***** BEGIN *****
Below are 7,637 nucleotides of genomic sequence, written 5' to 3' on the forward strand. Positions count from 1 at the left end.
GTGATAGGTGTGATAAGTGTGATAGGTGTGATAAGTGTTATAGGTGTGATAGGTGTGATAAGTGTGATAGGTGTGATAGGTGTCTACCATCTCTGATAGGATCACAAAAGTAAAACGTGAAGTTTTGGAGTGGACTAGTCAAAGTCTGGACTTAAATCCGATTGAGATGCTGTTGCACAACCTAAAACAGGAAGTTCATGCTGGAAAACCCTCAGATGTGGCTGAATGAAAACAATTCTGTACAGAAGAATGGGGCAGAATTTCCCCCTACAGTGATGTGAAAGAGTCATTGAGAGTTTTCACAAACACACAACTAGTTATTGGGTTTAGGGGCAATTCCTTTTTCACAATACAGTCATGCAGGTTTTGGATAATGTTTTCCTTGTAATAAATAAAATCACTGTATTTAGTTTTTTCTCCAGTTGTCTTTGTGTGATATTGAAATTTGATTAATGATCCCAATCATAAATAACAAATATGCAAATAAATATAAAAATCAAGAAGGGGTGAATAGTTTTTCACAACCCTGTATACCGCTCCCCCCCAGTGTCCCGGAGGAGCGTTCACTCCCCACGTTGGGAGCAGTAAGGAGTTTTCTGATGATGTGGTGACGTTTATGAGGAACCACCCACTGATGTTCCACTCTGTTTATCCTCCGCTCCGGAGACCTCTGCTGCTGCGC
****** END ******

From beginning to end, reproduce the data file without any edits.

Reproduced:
Below are 7,637 nucleotides of genomic sequence, written 5' to 3' on the forward strand. Positions count from 1 at the left end.
GTGATAGGTGTGATAAGTGTGATAGGTGTGATAAGTGTTATAGGTGTGATAGGTGTGATAAGTGTGATAGGTGTGATAGGTGTCTACCATCTCTGATAGGATCACAAAAGTAAAACGTGAAGTTTTGGAGTGGACTAGTCAAAGTCTGGACTTAAATCCGATTGAGATGCTGTTGCACAACCTAAAACAGGAAGTTCATGCTGGAAAACCCTCAGATGTGGCTGAATGAAAACAATTCTGTACAGAAGAATGGGGCAGAATTTCCCCCTACAGTGATGTGAAAGAGTCATTGAGAGTTTTCACAAACACACAACTAGTTATTGGGTTTAGGGGCAATTCCTTTTTCACAATACAGTCATGCAGGTTTTGGATAATGTTTTCCTTGTAATAAATAAAATCACTGTATTTAGTTTTTTCTCCAGTTGTCTTTGTGTGATATTGAAATTTGATTAATGATCCCAATCATAAATAACAAATATGCAAATAAATATAAAAATCAAGAAGGGGTGAATAGTTTTTCACAACCCTGTATACCGCTCCCCCCCAGTGTCCCGGAGGAGCGTTCACTCCCCACGTTGGGAGCAGTAAGGAGTTTTCTGATGATGTGGTGACGTTTATGAGGAACCACCCACTGATGTTCCACTCTGTTTATCCTCCGCTCCGGAGACCTCTGCTGCTGCGC